Monday, May 9, 2011

Come on, Let's Twist Again*: A Guest Post by Dorte Hummelshøj Jakobsen

Hello, All,

I’m honoured and excited today to be hosting my friend fellow crime fiction writer and fellow blogger Dorte Hummelshøj Jakobsen! Dorte has just released a new collection of deliciously creepy short stories called Liquorice Twists. She’s also published two other collections: Candied Crime, also in English, and Blandede Bolsjer, a collection in her native Danish. She’s also published a standalone short story, Heather Farm. Not only is Dorte a talented author, but she’s also a terrific blogger whose posts are full of excellent reviews, lovely ‘photos and some great flash fiction. She blogs in both English and Danish (which is more than I can say about my own blog) and her blog is one of my absolute must-stops on my daily blog rounds. So please offer a warm Confessions of a Mystery Novelist... welcome to... Dorte Hummelshøj Jakobsen!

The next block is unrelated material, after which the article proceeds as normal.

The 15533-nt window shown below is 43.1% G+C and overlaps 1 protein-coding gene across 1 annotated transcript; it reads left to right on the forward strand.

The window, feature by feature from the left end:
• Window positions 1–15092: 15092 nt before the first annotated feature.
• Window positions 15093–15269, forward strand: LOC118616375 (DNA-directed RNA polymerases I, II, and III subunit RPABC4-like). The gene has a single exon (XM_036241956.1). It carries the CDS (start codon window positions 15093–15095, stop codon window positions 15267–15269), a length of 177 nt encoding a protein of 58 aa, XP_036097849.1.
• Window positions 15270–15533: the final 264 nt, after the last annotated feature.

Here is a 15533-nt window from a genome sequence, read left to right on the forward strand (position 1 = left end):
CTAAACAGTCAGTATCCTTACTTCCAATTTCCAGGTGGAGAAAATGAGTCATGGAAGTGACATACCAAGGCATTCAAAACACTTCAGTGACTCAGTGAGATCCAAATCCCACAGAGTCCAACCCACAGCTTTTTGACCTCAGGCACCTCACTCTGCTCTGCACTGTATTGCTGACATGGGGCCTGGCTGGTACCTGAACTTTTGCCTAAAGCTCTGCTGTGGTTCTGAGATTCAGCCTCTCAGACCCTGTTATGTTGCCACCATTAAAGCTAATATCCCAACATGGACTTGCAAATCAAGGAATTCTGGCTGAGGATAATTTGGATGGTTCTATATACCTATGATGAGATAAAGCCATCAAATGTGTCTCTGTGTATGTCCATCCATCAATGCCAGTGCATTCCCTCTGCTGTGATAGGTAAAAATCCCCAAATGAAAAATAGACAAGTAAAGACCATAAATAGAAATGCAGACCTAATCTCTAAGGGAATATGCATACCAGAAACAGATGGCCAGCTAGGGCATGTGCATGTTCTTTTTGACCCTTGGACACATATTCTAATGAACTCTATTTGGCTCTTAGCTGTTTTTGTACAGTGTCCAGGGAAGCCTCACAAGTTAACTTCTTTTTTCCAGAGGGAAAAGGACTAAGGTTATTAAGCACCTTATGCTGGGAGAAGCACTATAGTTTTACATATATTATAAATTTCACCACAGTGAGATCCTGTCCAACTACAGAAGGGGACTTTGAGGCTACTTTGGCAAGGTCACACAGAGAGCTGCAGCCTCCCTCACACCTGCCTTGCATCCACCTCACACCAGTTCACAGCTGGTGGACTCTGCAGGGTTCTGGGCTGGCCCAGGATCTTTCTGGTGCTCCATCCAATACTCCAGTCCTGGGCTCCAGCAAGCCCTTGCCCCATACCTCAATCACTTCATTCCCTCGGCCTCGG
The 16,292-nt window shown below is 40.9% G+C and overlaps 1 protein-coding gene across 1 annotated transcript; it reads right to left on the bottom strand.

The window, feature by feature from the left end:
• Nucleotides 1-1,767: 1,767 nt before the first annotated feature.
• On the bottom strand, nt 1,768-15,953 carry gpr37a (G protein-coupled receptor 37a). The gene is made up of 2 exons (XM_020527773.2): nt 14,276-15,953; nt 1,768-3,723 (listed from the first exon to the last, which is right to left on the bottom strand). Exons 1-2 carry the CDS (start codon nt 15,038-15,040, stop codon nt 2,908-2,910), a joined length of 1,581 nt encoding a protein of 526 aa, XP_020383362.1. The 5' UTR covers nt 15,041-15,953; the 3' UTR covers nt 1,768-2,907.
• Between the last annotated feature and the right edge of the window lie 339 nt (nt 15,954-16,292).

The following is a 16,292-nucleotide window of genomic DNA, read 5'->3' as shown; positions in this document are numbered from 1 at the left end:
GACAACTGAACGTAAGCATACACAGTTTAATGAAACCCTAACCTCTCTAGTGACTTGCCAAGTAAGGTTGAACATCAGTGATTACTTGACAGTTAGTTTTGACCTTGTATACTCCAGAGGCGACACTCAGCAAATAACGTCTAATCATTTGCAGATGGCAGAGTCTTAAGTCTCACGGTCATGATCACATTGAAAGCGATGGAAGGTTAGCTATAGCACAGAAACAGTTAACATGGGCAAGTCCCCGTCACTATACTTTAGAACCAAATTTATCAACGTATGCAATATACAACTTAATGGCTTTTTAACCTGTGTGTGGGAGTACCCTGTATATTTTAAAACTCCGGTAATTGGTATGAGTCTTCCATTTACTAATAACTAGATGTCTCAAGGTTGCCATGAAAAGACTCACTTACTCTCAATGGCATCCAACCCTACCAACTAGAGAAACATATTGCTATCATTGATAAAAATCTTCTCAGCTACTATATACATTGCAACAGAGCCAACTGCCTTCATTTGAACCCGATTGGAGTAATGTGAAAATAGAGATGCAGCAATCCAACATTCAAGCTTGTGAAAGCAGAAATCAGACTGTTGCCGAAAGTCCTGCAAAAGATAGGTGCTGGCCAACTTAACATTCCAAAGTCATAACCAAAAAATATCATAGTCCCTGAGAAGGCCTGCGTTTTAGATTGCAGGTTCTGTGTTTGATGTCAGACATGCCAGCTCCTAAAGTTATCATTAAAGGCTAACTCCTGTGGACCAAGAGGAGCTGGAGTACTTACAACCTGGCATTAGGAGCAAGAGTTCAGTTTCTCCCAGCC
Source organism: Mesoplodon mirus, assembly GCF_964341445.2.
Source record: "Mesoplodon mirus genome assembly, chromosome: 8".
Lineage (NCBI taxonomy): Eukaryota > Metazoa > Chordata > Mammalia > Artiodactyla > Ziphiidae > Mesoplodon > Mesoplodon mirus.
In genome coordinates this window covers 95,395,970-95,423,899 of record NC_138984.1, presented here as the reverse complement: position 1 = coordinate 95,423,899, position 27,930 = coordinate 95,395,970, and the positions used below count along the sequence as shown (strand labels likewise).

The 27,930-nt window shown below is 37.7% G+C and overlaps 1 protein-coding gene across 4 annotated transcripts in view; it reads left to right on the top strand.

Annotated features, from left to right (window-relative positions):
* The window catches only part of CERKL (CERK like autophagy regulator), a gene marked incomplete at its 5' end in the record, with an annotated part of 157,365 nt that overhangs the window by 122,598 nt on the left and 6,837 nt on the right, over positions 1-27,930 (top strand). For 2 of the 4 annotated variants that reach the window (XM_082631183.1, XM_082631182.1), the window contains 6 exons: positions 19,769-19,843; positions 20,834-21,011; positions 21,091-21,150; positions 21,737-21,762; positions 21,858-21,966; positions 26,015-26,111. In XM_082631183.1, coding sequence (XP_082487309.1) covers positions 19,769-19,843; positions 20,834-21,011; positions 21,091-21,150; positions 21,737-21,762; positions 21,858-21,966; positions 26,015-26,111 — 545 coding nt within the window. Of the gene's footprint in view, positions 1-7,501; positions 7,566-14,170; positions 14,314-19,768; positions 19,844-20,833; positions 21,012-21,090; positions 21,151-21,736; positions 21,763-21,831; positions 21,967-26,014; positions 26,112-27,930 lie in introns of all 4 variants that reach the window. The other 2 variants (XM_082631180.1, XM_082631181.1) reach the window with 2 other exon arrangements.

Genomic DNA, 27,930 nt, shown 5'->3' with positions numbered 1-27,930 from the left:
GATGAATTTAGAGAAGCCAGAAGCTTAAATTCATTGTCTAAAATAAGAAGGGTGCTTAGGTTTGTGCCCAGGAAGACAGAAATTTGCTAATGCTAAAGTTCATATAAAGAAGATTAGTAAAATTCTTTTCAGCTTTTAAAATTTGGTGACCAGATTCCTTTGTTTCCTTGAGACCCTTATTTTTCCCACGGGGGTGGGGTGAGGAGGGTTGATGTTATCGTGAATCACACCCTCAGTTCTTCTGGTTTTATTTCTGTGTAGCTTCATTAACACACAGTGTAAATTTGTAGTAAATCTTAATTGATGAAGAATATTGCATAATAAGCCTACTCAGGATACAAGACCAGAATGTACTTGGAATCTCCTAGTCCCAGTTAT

First I want to express my gratitude to Margot, not only for your invitation to visit you during my blog tour, but also for your never-wavering support of my writing. Though I have never met you in real life, you have become a highly valued friend!

As this headline and the title of my new collection Liquorice Twists suggest, most of my flash fiction stories could just as well be called twist fiction. Flash fiction stories come in all genres, and most writers have their own ideas about what works; still I´d like to share a few of my tricks of the trade with you today. (Most of the examples are from Candied Crime, published in February, and Liquorice Twists)


1) The all-important ending.

It is not all writers of flash fiction who agree on this, but I am very much in favour of a final twist. That is why I nearly always begin with the ending. Now I won´t spoil any of my stories for you, but if you jump to "Every Day Fiction" for a minute or two and read the first story I ever sold, Lollipop, I can tell you that when I had written the last sentence, around twenty words, it was very easy to set up the scene which lead to that conclusion. In my opinion, this is ´real´ flash because the story wrote itself in less than an hour and was only edited slightly afterwards.